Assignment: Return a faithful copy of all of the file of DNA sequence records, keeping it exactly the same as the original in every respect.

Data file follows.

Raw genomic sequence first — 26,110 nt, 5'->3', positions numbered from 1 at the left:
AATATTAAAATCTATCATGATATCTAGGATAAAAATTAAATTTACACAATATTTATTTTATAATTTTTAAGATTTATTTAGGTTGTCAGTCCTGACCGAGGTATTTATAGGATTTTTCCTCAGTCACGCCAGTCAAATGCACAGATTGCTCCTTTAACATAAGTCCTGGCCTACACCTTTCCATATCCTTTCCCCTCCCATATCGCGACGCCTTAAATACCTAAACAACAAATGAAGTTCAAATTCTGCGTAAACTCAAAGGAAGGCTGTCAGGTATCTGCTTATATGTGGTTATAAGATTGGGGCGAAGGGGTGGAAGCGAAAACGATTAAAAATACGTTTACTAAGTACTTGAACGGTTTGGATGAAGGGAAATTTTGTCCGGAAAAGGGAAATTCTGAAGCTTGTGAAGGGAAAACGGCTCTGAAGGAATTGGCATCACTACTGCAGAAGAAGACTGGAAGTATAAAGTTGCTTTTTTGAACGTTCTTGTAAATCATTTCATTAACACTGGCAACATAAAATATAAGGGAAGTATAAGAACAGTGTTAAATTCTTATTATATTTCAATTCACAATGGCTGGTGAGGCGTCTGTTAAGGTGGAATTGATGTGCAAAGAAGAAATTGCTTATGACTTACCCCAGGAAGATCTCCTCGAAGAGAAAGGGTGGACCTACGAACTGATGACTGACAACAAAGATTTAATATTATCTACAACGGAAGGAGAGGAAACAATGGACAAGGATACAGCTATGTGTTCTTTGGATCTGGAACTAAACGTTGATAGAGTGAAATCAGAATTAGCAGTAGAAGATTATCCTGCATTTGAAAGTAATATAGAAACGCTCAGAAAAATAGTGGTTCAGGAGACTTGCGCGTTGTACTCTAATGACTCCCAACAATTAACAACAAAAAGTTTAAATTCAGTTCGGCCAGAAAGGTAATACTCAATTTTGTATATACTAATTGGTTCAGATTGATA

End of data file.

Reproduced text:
Raw genomic sequence first — 26,110 nt, 5'->3', positions numbered from 1 at the left:
AATATTAAAATCTATCATGATATCTAGGATAAAAATTAAATTTACACAATATTTATTTTATAATTTTTAAGATTTATTTAGGTTGTCAGTCCTGACCGAGGTATTTATAGGATTTTTCCTCAGTCACGCCAGTCAAATGCACAGATTGCTCCTTTAACATAAGTCCTGGCCTACACCTTTCCATATCCTTTCCCCTCCCATATCGCGACGCCTTAAATACCTAAACAACAAATGAAGTTCAAATTCTGCGTAAACTCAAAGGAAGGCTGTCAGGTATCTGCTTATATGTGGTTATAAGATTGGGGCGAAGGGGTGGAAGCGAAAACGATTAAAAATACGTTTACTAAGTACTTGAACGGTTTGGATGAAGGGAAATTTTGTCCGGAAAAGGGAAATTCTGAAGCTTGTGAAGGGAAAACGGCTCTGAAGGAATTGGCATCACTACTGCAGAAGAAGACTGGAAGTATAAAGTTGCTTTTTTGAACGTTCTTGTAAATCATTTCATTAACACTGGCAACATAAAATATAAGGGAAGTATAAGAACAGTGTTAAATTCTTATTATATTTCAATTCACAATGGCTGGTGAGGCGTCTGTTAAGGTGGAATTGATGTGCAAAGAAGAAATTGCTTATGACTTACCCCAGGAAGATCTCCTCGAAGAGAAAGGGTGGACCTACGAACTGATGACTGACAACAAAGATTTAATATTATCTACAACGGAAGGAGAGGAAACAATGGACAAGGATACAGCTATGTGTTCTTTGGATCTGGAACTAAACGTTGATAGAGTGAAATCAGAATTAGCAGTAGAAGATTATCCTGCATTTGAAAGTAATATAGAAACGCTCAGAAAAATAGTGGTTCAGGAGACTTGCGCGTTGTACTCTAATGACTCCCAACAATTAACAACAAAAAGTTTAAATTCAGTTCGGCCAGAAAGGTAATACTCAATTTTGTATATACTAATTGGTTCAGATTGATA